Polk Itemizer-Observer

If you live in Dallas you are familiar with our trusted news source, Itemizer-Observer. They have been serving Polk County since 1875 and the Dallas Chamber is proud to have them as a Cornerstone Member. We work hard to bring our community great events and the sponsorship and advertisement from the Itemizer-Observer greatly support our efforts. Their support of our community during their time here in Dallas cannot be missed.

Polk Itemizer Observer actively covers sports, events, and works hard to highlight what’s going on in Dallas and give its citizens a voice.

Emily Mentzer, editor at the Itemizer-Observer had this to say, “We have a renewed focus on serving our readers and our local businesses. We have a lot to offer both in print and online, and we’re taking full advantage of it to keep readers informed and help businesses get their message out.” Don’t just take our word for it, Dallas Residents have this to say about Polk Itemizer Observer: “A great way to stay informed on the happenings in and around Polk County!”

“This is a great small town newspaper. They do a really good job of staying local and reporting on the important things in the community. My kids have been featured many times with sports and different school activities. I’m very glad to have this paper in our small town. Thank you!”

“My favorite way to find out what’s going on in Dallas.”

“The local sports section is my favorite.”

https://www.polkio.com/

4 Steps To Finding A Business Idea

This is probably the most daunting area for people. In fact, the most common reason why people haven’t started a business on the side is because they “just don’t have a good business idea.” This is just a mental barrier though — one that you can easily get past if you look at one area: your strengths. Here are four questions you can ask yourself to find a solid business idea:

What skills do you have? Now, what do you know and know well? These are the skills and knowledge that you have acquired. Think of it another way: We pay for expert knowledge all the time (e.g., language classes, college courses, instrument lessons). Guess what? You can be that teacher too.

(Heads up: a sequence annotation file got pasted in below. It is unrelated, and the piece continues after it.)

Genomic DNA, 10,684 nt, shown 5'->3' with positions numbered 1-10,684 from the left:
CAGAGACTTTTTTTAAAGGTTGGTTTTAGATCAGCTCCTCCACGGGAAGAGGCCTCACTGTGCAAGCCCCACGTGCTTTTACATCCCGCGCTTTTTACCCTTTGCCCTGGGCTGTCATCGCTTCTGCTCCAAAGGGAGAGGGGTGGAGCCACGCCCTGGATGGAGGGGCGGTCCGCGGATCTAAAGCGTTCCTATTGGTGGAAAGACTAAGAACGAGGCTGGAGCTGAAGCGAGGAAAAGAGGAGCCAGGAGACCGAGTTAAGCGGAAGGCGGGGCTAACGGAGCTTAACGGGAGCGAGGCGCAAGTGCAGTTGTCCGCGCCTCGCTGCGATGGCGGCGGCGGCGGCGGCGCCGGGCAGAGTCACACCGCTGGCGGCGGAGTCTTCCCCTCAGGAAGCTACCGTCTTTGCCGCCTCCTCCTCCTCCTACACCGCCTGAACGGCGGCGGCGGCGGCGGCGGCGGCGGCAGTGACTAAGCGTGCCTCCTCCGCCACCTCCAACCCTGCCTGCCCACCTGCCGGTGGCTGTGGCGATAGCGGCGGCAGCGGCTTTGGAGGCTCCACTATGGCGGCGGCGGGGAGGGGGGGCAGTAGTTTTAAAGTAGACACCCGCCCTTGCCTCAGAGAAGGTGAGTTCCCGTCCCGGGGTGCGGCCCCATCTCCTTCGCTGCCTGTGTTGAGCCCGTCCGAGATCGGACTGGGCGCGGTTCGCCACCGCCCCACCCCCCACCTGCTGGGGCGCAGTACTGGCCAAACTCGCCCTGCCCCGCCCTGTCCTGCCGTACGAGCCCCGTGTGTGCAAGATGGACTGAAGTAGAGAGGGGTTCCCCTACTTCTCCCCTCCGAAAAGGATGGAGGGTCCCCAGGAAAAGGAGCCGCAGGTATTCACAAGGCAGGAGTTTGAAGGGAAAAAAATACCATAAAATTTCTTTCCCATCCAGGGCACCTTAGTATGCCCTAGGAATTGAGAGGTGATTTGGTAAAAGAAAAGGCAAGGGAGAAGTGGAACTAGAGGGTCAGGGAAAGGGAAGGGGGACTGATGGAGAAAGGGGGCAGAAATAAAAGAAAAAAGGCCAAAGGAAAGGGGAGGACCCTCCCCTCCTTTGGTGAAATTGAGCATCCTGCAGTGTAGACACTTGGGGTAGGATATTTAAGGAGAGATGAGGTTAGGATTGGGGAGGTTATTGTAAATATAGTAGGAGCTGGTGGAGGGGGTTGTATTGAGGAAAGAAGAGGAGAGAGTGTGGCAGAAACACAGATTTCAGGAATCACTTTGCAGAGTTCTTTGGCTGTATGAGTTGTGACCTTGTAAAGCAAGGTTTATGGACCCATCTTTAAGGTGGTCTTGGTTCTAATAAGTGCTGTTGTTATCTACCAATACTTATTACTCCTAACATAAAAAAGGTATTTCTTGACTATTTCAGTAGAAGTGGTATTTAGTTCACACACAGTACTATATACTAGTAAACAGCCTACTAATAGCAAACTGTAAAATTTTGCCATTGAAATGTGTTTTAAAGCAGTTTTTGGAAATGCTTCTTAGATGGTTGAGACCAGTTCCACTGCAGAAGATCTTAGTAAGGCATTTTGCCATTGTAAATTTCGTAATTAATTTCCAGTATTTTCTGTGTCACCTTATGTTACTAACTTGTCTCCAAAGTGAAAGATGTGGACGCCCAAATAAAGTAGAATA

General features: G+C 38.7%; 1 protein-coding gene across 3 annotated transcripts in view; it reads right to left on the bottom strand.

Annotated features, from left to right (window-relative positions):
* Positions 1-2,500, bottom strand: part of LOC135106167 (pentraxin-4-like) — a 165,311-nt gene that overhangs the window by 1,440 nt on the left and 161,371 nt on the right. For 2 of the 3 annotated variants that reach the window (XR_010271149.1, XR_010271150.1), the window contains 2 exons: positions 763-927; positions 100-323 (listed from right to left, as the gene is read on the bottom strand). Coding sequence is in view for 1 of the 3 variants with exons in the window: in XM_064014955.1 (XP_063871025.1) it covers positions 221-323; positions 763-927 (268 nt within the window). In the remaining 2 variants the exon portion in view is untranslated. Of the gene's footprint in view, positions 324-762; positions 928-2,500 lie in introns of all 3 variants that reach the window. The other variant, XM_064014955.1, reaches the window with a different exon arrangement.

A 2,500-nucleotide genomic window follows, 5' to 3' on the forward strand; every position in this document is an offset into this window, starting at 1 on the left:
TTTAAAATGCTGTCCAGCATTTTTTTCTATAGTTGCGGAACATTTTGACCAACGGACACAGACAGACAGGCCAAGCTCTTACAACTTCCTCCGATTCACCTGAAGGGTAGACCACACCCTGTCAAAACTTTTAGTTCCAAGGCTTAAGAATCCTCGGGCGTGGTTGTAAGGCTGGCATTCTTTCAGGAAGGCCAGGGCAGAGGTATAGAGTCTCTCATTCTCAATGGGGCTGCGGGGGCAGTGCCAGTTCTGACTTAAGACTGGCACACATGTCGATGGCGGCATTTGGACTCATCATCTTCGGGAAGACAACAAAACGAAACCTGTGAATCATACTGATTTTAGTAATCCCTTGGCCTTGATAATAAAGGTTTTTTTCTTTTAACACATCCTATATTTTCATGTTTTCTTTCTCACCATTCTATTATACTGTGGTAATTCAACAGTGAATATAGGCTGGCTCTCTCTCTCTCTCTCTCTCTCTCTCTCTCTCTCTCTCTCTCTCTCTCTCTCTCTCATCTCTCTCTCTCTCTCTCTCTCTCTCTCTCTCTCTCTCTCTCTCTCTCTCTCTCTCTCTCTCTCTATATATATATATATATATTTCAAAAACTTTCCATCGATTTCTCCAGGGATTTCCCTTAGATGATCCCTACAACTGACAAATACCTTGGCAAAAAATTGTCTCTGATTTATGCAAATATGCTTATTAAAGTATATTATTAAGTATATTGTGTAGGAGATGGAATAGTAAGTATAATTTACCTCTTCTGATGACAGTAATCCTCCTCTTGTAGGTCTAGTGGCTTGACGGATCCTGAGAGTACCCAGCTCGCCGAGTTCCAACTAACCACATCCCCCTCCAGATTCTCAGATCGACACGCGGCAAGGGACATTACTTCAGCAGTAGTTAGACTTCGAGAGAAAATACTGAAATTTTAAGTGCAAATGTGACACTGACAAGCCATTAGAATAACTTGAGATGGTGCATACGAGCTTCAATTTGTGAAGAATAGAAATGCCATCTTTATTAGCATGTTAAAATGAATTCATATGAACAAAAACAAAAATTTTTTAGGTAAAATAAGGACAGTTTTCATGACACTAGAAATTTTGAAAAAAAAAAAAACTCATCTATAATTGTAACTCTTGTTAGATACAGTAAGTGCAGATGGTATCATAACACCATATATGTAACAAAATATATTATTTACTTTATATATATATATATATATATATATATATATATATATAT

What do your friends say you’re great at? I love this question. Not only can it be a nice little ego boost — but it can also be incredibly revealing. Message your family and friends on Facebook or ask them IRL: What am I great at? The answers they give you can be turned into side business ideas.

What do you do on a Saturday morning? What do you do on a Saturday morning before everyone else is awake? This can be incredibly revealing to what you’re passionate about and what you like to spend your time on.

What do you already pay for? You don’t even have to play to your strengths and talents. Instead, you can look to things you already pay for. After all, we pay people to do a lot of different things. There’s no reason you can’t turn one of those things into your own online business.

Tribes by Seth Godin

In a crowded marketplace, fitting in is a failure. In a busy marketplace, not standing out is the same as being invisible.

Since it was first published almost a decade ago, Seth Godin’s visionary book has helped tens of thousands of leaders turn a scattering of followers into a loyal tribe. If you need to rally fellow employees, customers, investors, believers, hobbyists, or readers around an idea, this book will demystify the process.

It is human nature to seek out tribes, be they religious, ethnic, economic, political, or even musical (think of the Deadheads).  Now the Internet has eliminated the barriers of geography, cost, and time. Social media gives anyone who wants to make a difference the tools to do so.

With his signature wit and storytelling flair, Godin presents the three steps to building a tribe: the desire to change things, the ability to connect a tribe, and the willingness to lead.

If you think leadership is for other people, think again—leaders come in surprising packages. Consider Joel Spolsky and his international tribe of scary-smart software engineers. Or Gary Vaynerhuck, a wine expert with a devoted following of enthusiasts. Chris Sharma led a tribe of rock climbers up impossible cliff faces, while Mich Mathews, a VP at Microsoft, ran her internal tribe of marketers from her cube in Seattle.

Tribes will make you think—really think—about the opportunities to mobilize an audience that are already at your fingertips. It’s not easy, but it’s easier than you think.

Mastering Body Language

Body language can speak volumes about a person. Learning to master your body language and effectively reading another’s body language is the key to all social interactions. Last time, we mentioned mirroring body language and avoiding negative body language. Here we will discuss in detail what that means.